I simply assign complex texts and expect that my students can or should understand it on their own. Is that what I should be doing?   To become college and career ready, students need to learn how to engage with grade level appropriate complex texts on a regular basis.  Simply assigning complex texts to students and expecting that they can or should understand it on their own is not enough. Take note of what is complex within a text so you can concentrate on working with students on those parts of the text. Doing so will grow the tools students will have in their toolbox of skills to comprehend complex texts.
I'm concerned that I'm assigning too much complex text. Every text that students read doesn't have to be complex. In fact, it shouldn't be. Restricting all text to complex text and all reading to close reading will make it impossible to grow the knowledge and vocabulary essential to reading proficiency. Students need to read texts at a variety of complexity levels, including less complex texts and texts students can read independently.


Other helpful advice on how to structure lessons that utilize complex texts.

  • Pre-teach needed vocabulary. Some words cannot be determined from context. If these words are essential to grasping the text, providing their meaning is important.
  • Answer text dependent questions (TDQs) one at a time. Good TDQs are designed to build upon each other. If students go astray on earlier questions, this increases the likelihood of their missing later ones.  Instead of assigning a series of TDQs to students and then going over them, let students answer one question at a time and review it together before moving on to another to build on the learning.
  • Start with literal questions. A literal understanding of a text is often necessary before students are able to understand the text at deeper levels. Moreover, literal questions addressed to complex texts are not necessarily easy.  Start with literal questions to ensure students have a foundation on which to make logical inferences.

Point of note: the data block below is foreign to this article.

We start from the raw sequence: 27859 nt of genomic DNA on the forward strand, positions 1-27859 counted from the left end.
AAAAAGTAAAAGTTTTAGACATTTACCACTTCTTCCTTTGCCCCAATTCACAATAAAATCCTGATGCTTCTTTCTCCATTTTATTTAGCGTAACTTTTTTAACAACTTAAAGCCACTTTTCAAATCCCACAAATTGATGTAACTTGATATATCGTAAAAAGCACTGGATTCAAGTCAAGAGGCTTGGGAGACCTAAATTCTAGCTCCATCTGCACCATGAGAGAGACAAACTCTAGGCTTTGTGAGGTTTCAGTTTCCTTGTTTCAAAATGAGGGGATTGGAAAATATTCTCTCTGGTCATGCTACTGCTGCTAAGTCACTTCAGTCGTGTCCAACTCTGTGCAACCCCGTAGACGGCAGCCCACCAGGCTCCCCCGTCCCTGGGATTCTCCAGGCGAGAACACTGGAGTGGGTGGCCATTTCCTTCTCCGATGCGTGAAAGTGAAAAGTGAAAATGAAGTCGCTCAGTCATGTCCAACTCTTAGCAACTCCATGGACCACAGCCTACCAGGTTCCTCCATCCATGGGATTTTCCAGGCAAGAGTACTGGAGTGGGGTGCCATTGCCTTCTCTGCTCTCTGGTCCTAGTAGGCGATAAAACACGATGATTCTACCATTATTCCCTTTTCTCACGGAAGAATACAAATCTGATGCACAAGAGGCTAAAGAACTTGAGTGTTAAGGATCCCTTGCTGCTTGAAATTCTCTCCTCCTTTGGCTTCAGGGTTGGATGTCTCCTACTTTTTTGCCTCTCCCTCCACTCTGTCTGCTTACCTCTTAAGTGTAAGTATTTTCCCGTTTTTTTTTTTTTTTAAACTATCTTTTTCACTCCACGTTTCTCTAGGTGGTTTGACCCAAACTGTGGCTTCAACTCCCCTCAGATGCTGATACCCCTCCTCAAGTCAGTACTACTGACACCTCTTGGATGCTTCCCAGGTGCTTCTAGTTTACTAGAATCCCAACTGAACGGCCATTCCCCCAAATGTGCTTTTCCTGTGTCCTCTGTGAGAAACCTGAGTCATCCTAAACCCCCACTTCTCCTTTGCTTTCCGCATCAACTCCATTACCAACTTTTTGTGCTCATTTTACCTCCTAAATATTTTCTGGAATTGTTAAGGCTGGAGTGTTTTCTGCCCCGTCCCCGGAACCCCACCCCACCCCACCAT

• Include questions about syntax. Many students have trouble with complex syntax. Be sure to craft questions that require students to unpack the syntax in order to dissect the meaning.
  • Avoid asking students to address every question in writing. Asking students-especially young students who write very slowly -to address every question in writing can make for exceedingly long lessons. Instead, selectively target which questions to answer in writing and what types of answers to ask for (e.g., quick writes or asking students to put a paragraph in their own words).
  • End the lesson asking students to demonstrate a comprehensive understanding. Answering the TDQs during a lesson is a necessary component of demonstrating mastery of the material, but it is not sufficient. Students should be asked to synthesize the evidence they have gathered when answering the TDQs as part of their culminating assignment. 

How do I help all students read and understand complex text?

I am ready to practice analyzing text complexity!